Quick Grammar Question: about で

There was this sentence from iKnow:


The translation was: My left and right feet are of different sizes.

I don’t understand the usage of で in this sentence. In my own literal translation, its “In my left and right, the size of my foot are different.” But shouldn’t it be 左右の足 instead (as foot’s left and right)???

I’m sorry for the noob question :sob:

Isn’t で used here because your 足 are at your 左右?

Left and right <— at foot’s size is different. Arrow indicating where foot is “at.” I could be off, but that’s what it looks like to me.

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Maybe it’s the “indicates location of action” meaning :thinking:

I also saw that sentence and thought for a bit “huh, this is weird. better remember this for future reference”.


That was the way I read it.

My literal reading: As for me, on the left and right, foot size differs.

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Maybe it would be better to think of the translation as something more remixed like “The size of my feet are different [between] the left and right [sides]” to maybe to make it more clear as the purpose of the で in the sentence?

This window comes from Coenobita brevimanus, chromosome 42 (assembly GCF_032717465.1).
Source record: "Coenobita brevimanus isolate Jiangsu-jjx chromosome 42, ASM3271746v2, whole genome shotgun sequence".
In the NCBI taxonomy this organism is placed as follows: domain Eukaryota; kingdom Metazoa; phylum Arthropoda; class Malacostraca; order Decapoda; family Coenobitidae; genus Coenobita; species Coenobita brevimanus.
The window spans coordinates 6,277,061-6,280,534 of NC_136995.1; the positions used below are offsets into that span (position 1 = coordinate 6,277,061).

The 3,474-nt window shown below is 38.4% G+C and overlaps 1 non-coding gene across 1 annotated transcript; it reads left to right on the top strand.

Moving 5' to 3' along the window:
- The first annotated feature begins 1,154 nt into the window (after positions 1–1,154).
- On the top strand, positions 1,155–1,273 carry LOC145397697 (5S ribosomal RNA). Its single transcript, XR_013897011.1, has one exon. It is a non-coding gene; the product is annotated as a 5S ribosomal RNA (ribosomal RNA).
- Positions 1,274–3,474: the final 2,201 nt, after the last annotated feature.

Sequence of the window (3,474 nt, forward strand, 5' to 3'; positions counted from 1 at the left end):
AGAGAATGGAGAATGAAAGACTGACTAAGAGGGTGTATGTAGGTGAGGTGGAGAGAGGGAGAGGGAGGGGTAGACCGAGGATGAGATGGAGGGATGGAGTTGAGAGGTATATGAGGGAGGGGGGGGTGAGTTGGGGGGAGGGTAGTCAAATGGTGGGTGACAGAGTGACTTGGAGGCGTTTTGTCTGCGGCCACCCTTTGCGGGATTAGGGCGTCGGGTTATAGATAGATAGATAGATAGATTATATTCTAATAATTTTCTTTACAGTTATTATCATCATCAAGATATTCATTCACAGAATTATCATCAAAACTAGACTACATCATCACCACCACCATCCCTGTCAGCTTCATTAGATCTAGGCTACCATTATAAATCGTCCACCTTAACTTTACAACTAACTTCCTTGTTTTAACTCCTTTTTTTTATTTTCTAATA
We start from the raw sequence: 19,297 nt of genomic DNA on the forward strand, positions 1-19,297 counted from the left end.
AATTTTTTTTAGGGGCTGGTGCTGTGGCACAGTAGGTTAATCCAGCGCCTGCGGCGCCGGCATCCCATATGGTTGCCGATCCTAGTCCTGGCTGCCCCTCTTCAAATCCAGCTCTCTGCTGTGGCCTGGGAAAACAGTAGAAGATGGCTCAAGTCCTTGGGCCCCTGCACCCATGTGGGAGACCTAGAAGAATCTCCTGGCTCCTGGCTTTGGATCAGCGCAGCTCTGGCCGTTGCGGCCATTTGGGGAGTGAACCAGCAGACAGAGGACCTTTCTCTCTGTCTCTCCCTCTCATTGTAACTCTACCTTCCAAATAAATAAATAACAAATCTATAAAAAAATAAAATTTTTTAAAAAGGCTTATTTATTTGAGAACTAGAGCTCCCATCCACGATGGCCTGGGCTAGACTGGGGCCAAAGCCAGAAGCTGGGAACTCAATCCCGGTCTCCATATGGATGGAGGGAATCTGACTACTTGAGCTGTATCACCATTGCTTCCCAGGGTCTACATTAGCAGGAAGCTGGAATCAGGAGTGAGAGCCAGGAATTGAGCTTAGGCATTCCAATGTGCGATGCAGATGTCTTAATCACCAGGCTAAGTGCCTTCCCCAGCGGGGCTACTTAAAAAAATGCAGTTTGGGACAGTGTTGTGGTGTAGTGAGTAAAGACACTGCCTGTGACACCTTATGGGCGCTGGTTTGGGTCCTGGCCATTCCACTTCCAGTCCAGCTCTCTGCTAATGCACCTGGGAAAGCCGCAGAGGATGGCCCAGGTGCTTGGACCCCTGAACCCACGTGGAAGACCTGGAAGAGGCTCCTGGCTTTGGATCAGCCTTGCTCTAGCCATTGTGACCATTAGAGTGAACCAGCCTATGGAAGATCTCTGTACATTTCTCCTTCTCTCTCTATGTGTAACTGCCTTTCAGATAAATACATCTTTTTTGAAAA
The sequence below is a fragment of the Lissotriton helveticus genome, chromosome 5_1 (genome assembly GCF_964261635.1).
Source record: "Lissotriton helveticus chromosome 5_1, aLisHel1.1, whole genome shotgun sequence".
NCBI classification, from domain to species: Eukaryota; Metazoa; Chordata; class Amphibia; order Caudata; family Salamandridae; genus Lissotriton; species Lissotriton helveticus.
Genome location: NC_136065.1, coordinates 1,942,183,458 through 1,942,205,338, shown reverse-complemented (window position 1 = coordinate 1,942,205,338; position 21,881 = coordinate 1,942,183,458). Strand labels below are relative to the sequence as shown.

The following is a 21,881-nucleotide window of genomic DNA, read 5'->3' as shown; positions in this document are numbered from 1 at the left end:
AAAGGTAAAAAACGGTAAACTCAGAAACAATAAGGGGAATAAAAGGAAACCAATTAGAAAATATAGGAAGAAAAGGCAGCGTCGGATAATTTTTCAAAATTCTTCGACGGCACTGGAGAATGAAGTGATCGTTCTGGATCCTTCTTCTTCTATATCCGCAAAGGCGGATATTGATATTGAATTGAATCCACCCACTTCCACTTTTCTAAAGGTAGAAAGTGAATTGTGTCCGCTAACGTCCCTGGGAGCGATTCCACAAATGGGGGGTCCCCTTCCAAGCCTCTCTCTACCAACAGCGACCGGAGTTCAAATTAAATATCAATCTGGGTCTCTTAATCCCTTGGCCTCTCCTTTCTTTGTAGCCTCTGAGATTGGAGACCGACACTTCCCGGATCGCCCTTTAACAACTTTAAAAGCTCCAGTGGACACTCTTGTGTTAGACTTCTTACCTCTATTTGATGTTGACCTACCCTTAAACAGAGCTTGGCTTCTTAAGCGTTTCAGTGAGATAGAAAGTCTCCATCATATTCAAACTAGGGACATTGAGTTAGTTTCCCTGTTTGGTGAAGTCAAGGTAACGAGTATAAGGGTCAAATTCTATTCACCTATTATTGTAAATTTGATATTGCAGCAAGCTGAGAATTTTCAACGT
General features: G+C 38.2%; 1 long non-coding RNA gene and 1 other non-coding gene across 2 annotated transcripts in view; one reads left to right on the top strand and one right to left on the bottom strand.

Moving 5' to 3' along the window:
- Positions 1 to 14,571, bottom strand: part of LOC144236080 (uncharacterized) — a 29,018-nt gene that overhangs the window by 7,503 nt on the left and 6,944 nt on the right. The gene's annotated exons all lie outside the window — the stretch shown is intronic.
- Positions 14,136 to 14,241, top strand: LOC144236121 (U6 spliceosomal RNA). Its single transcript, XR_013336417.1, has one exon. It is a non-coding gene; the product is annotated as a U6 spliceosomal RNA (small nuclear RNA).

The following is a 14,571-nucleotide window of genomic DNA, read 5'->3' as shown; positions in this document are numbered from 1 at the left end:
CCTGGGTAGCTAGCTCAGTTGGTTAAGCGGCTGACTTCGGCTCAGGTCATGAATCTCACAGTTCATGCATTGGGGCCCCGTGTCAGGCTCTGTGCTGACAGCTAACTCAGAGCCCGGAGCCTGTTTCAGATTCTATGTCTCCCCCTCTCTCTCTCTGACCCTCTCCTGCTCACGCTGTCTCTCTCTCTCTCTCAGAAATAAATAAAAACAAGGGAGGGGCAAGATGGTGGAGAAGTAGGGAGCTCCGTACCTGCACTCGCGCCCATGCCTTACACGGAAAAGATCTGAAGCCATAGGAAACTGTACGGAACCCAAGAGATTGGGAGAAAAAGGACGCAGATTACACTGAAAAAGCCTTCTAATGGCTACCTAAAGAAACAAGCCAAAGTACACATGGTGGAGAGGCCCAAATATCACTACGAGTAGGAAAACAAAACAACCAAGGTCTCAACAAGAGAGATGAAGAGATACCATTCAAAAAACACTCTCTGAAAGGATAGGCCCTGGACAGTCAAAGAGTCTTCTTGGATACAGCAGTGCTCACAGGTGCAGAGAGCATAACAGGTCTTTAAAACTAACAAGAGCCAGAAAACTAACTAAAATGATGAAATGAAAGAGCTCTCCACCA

This makes a lot more sense, thank you!

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Yeah. You’re welcome. It comes across maybe as a less natural English sentence, but (assuming I’m not just wildly off in translating) at least to me helps convey the Japanese grammar in a more straightforward way.

One thing I dislike with some teaching materials is they focus too much on writing the most natural sounding sentence (which is great if I’m reading a translated novel) to the detriment of obscuring the Japanese grammar. It’s why I like materials that give a more literal, if less natural sounding, translation along with the more prettified English.

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I agree. I’ve just began watching Cure Dolly in youtube, and her explanation for the particle usage and grammar is probably the “most Japanese” among all those I’ve read before. Especially the が and は. Her literal translations make the most sense, even though it really sounds awkward when told in English.


Literal translations usually are.

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